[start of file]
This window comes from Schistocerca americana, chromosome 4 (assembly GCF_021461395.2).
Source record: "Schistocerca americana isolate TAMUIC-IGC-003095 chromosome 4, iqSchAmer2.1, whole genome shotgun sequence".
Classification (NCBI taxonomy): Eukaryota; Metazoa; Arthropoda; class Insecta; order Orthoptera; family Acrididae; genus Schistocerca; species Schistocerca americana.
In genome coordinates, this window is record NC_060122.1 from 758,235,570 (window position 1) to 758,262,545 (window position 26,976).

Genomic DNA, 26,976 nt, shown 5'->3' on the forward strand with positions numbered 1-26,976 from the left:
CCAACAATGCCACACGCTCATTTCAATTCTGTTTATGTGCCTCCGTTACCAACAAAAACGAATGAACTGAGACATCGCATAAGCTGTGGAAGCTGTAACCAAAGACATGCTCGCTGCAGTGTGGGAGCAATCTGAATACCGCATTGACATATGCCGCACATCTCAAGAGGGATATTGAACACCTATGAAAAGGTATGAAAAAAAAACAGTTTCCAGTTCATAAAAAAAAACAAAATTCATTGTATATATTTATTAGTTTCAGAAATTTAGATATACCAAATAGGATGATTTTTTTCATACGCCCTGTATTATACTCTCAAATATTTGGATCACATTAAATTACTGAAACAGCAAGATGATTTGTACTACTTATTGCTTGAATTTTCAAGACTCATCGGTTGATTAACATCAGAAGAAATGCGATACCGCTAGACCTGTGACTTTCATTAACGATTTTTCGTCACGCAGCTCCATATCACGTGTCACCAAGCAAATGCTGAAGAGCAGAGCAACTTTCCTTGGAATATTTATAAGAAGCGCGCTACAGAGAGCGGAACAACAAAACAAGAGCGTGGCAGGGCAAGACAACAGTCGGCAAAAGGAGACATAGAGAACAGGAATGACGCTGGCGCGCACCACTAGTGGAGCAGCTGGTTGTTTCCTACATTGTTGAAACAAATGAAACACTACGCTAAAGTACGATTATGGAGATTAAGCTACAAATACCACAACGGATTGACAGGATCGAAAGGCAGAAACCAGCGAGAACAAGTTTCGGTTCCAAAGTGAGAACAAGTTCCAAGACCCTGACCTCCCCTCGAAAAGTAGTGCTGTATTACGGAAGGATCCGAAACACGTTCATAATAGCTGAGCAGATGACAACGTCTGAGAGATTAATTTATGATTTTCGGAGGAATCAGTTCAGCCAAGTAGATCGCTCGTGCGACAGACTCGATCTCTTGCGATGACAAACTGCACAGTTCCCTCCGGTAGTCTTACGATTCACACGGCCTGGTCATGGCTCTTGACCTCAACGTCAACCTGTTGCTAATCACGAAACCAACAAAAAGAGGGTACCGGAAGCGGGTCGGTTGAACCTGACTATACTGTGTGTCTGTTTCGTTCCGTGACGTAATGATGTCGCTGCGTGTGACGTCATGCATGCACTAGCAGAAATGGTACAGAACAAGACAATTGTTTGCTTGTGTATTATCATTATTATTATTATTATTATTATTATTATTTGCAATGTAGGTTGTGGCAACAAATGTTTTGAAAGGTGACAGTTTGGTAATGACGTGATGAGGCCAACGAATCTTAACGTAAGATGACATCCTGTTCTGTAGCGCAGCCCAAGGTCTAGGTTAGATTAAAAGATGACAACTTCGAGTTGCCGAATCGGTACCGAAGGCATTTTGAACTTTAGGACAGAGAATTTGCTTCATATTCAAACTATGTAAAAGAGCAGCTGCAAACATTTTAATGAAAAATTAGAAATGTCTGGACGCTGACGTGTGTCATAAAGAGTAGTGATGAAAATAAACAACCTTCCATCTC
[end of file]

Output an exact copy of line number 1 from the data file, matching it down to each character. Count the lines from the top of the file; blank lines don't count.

This window comes from Schistocerca americana, chromosome 4 (assembly GCF_021461395.2).